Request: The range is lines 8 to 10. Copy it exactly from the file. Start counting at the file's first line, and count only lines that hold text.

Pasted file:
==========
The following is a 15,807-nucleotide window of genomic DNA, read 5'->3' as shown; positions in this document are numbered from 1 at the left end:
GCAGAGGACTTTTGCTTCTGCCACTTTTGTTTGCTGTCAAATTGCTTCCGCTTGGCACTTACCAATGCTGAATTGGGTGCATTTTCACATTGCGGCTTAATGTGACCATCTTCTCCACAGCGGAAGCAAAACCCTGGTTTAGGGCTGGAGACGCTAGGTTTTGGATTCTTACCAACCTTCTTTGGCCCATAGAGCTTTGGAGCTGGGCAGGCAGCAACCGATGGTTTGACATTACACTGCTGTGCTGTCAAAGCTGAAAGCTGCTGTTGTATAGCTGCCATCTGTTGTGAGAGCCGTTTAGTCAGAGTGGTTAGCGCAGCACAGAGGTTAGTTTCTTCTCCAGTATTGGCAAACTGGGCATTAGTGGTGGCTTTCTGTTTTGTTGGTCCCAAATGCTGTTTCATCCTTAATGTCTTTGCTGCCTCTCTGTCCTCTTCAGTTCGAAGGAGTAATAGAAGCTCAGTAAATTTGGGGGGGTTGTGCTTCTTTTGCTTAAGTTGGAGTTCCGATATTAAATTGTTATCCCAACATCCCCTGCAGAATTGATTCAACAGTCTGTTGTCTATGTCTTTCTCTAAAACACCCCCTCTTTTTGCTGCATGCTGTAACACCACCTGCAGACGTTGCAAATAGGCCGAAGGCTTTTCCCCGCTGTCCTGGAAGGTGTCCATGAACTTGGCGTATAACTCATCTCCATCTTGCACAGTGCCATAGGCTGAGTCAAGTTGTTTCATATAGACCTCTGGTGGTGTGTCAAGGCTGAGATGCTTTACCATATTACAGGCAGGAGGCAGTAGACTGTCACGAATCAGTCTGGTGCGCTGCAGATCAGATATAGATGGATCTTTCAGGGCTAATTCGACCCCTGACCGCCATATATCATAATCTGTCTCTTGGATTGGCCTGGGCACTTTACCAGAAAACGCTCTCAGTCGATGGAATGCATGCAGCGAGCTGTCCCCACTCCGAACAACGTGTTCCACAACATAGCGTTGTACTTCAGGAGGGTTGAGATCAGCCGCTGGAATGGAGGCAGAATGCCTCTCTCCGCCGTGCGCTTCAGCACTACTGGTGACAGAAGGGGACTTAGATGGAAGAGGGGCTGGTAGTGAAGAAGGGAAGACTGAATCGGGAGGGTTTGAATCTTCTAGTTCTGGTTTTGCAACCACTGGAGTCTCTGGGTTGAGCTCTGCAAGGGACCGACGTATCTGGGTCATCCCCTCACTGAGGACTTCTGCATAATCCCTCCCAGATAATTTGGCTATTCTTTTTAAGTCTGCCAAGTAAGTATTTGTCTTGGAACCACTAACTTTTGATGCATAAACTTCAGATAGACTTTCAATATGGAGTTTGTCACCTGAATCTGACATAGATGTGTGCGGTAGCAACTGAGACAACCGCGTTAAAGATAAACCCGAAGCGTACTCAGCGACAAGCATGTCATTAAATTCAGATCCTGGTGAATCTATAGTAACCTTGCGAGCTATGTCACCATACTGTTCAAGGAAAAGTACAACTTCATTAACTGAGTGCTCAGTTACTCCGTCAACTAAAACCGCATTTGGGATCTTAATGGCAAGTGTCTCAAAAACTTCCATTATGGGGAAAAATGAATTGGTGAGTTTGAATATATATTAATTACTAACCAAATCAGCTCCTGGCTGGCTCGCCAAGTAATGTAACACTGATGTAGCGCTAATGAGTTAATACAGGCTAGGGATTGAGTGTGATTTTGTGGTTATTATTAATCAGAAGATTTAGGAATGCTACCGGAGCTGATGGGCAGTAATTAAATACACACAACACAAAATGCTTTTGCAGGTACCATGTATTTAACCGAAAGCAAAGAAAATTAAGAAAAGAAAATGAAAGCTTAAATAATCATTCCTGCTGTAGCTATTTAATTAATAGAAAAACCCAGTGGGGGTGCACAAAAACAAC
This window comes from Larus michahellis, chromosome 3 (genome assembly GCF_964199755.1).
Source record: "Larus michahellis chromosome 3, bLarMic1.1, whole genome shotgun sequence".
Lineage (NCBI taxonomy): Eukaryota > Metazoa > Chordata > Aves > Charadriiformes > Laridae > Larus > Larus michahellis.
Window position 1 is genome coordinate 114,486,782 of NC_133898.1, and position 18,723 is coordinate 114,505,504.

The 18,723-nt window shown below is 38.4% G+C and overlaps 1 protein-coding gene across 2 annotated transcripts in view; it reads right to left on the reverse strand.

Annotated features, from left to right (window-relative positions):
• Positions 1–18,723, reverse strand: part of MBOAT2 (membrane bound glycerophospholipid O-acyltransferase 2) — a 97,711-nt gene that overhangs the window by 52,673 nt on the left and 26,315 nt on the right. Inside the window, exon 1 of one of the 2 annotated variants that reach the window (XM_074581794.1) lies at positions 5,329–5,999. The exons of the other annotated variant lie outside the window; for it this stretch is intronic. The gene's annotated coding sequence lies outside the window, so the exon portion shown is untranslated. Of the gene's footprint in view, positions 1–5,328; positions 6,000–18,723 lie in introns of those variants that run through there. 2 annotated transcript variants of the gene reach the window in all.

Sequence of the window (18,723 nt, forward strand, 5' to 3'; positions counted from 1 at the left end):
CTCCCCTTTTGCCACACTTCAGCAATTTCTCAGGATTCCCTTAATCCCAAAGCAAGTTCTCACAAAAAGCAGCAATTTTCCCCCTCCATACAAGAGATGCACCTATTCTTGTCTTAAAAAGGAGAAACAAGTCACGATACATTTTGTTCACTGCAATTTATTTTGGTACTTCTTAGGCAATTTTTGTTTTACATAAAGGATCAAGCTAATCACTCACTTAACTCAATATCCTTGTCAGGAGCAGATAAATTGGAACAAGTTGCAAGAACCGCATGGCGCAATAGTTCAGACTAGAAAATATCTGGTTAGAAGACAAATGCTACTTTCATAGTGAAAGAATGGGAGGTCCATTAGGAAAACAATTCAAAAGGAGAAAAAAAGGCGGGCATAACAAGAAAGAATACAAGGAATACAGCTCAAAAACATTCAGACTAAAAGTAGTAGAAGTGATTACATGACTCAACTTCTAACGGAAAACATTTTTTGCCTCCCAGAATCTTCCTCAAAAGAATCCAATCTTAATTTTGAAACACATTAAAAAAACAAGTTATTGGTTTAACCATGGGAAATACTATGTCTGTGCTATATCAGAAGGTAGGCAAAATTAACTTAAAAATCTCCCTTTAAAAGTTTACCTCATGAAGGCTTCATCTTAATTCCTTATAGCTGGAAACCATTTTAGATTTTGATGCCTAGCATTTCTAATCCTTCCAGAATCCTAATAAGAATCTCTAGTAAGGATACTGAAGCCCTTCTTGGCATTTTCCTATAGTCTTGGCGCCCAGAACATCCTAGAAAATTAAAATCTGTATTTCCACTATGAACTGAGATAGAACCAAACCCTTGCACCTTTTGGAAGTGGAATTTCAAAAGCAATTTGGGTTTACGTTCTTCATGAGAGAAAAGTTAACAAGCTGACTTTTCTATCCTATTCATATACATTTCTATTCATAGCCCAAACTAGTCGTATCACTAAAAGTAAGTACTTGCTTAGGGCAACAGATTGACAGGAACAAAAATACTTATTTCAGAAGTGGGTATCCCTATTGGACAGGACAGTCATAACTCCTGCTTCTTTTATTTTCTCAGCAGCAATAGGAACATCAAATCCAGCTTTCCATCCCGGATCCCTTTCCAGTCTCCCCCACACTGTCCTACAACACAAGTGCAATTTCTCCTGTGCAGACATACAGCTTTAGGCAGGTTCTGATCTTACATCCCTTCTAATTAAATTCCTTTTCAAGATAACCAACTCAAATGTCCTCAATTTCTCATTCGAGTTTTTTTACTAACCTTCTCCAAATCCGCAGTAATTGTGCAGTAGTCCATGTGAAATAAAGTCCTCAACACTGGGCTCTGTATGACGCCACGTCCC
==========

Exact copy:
Annotated features, from left to right (window-relative positions):
• Positions 1–18,723, reverse strand: part of MBOAT2 (membrane bound glycerophospholipid O-acyltransferase 2) — a 97,711-nt gene that overhangs the window by 52,673 nt on the left and 26,315 nt on the right. Inside the window, exon 1 of one of the 2 annotated variants that reach the window (XM_074581794.1) lies at positions 5,329–5,999. The exons of the other annotated variant lie outside the window; for it this stretch is intronic. The gene's annotated coding sequence lies outside the window, so the exon portion shown is untranslated. Of the gene's footprint in view, positions 1–5,328; positions 6,000–18,723 lie in introns of those variants that run through there. 2 annotated transcript variants of the gene reach the window in all.

Sequence of the window (18,723 nt, forward strand, 5' to 3'; positions counted from 1 at the left end):